Paramount Pictures has found itself a relatively profitable new venture over the last year or two: jukebox musical-biopics pitched directly at a Boomer audience, drawing on a combination of cultural nostalgia and the sudden realization that, hey, people really liked buying that Guardians of the Galaxy soundtrack, huh? Bohemian Rhapsody somehow managed to overcome the fact that it was a cancerous mess to make nearly a billion dollars and, hey, it won an Oscar for Rami Malek (whose baffling success has inspired us to wear really shitty fake teeth in public in the hopes that it will win us a Pulitzer). Rocketman, their Elton John biopic, was reasonably solid, though it’s sure to be forgotten about by the time awards season rolls around. One has to wonder what’s next in the pipeline. Maybe The Rolling Stones? The Byrds? Lynyrd Skynard? Well, we’ve got our answer, and it sounds a whole lot like falsetto, baby.
According to Deadline, Paramount, production company Sister, and producer Graham King are uniting to bring the life story of The Bee Gees to screens everywhere, and they’ve acquired both their life and music rights in order to do so. Yes, you did read that right. We are getting a Bee Gees movie sooner than you might think. You might wonder if they’re just going to re-release Saturday Night Fever (which is, no joke, a straight-up fucking masterpiece) and we’re sad to say that they’re not. It’s also not related to the Polygram documentary about the Gibbs that’s in the works. No, this is a full-on narrative feature film about The Bee Gees. And the absolute best and worst thing Paramount could do here is release it at Thanksgiving or Christmastime: they’ll make a shitload of money, of course, but it means that every Mom and Dad in the United States will drag their children to see it.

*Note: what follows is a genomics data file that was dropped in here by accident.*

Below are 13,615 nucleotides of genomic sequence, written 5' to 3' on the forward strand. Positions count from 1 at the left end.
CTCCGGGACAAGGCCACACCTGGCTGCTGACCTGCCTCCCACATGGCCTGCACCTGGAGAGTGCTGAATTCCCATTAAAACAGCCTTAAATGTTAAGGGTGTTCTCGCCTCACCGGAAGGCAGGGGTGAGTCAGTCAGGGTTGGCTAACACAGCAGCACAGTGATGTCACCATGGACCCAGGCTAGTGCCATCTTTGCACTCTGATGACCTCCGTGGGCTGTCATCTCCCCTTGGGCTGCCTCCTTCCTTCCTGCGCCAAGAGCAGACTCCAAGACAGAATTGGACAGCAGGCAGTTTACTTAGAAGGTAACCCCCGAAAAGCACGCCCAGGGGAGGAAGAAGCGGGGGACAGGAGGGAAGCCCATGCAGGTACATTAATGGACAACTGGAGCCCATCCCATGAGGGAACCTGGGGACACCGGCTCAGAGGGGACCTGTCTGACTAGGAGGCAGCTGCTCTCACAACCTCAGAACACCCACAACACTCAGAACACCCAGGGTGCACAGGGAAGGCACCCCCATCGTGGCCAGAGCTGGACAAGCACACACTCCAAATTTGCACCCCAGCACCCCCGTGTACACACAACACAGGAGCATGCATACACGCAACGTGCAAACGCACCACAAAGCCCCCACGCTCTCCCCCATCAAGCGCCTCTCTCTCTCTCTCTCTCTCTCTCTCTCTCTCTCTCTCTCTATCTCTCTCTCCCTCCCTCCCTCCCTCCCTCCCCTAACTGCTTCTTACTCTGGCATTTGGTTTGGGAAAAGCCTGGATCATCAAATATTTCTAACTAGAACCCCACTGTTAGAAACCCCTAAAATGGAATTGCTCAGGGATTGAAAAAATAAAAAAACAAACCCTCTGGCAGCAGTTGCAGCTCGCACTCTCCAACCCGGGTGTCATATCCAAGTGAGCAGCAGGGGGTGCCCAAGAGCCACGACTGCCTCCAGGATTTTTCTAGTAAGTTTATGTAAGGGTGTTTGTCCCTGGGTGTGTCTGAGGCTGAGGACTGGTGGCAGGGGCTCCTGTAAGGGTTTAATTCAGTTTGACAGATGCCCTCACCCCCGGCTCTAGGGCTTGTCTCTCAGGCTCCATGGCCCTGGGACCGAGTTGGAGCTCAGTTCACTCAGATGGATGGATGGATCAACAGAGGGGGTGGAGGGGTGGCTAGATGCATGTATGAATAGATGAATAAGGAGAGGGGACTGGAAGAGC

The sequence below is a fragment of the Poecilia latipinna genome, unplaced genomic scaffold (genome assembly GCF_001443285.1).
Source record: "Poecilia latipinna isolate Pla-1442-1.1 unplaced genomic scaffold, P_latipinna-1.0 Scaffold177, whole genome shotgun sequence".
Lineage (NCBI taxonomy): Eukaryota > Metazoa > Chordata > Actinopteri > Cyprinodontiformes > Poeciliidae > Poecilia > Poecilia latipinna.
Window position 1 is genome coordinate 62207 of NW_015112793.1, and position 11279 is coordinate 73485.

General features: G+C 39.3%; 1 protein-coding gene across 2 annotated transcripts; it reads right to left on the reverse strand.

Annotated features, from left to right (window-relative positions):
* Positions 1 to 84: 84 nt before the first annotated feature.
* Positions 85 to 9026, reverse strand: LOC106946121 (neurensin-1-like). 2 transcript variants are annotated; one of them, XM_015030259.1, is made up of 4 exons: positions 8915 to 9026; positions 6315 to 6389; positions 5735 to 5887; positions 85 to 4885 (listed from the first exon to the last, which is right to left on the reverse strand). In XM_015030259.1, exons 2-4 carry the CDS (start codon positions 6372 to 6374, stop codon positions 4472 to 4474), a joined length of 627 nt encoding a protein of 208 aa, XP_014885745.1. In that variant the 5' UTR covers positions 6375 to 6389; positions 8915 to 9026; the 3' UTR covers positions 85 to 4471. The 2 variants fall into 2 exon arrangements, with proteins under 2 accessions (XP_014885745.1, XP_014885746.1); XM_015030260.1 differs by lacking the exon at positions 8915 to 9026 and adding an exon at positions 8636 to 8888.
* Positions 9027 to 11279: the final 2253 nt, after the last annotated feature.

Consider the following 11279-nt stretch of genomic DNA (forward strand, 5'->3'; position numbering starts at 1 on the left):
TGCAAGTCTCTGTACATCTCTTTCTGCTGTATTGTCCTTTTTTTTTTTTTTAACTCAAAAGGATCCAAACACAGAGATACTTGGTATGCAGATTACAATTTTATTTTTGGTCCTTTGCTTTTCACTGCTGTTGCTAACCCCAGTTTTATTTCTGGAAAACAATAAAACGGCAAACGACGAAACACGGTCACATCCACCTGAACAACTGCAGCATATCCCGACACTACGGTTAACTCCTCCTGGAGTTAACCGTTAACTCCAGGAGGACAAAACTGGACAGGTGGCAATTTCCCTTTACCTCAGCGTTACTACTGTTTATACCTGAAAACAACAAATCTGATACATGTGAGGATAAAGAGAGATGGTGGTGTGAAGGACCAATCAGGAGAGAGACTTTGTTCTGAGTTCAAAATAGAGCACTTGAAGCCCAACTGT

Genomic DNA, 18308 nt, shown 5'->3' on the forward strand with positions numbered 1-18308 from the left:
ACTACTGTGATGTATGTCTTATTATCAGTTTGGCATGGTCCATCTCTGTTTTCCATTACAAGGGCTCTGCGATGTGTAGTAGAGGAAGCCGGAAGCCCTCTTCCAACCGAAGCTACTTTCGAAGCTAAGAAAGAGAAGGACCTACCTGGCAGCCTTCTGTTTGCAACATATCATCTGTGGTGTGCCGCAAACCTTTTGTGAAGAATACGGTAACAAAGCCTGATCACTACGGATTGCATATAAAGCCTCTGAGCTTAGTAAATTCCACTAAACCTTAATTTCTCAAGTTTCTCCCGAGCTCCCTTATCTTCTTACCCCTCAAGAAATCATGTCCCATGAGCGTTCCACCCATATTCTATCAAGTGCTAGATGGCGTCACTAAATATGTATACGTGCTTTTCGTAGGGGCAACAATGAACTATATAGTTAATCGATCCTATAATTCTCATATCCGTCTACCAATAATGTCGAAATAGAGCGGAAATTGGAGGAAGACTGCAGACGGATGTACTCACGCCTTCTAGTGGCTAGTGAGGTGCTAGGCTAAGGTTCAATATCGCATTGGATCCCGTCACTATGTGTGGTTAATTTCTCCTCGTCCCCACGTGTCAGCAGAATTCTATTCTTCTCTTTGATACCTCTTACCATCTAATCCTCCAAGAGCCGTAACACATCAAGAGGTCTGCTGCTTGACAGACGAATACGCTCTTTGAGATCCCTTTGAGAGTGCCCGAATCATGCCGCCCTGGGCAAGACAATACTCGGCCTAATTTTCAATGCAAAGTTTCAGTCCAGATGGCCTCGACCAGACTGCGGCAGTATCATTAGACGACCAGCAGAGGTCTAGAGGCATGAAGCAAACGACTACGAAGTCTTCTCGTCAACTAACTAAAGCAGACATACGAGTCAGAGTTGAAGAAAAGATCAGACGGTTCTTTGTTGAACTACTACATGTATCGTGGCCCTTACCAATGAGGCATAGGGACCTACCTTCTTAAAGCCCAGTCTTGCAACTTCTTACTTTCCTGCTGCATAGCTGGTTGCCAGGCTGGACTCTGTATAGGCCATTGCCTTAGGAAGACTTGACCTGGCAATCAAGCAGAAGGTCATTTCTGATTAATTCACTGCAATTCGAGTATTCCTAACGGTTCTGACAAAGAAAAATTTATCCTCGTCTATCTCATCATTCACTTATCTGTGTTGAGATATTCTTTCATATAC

Now, our skepticism about this project doesn’t stem from us hating The Bee Gees or anything like it — it’s just that we’d rather see, say, the Donna Summer musical make its way to the cinema first. Disco, as a musical and artistic movement, led by persons of color and the queer community, represented so much more than a trio of white brothers can ever encapsulate. And we’re sure that this Bee Gees movie will be perfectly fine, but there are so many more interesting stories to delve into in this era, and it’s a shame that they’re the only ones with the name-brand recognition to get financing. Give us that Sylvester movie, guys.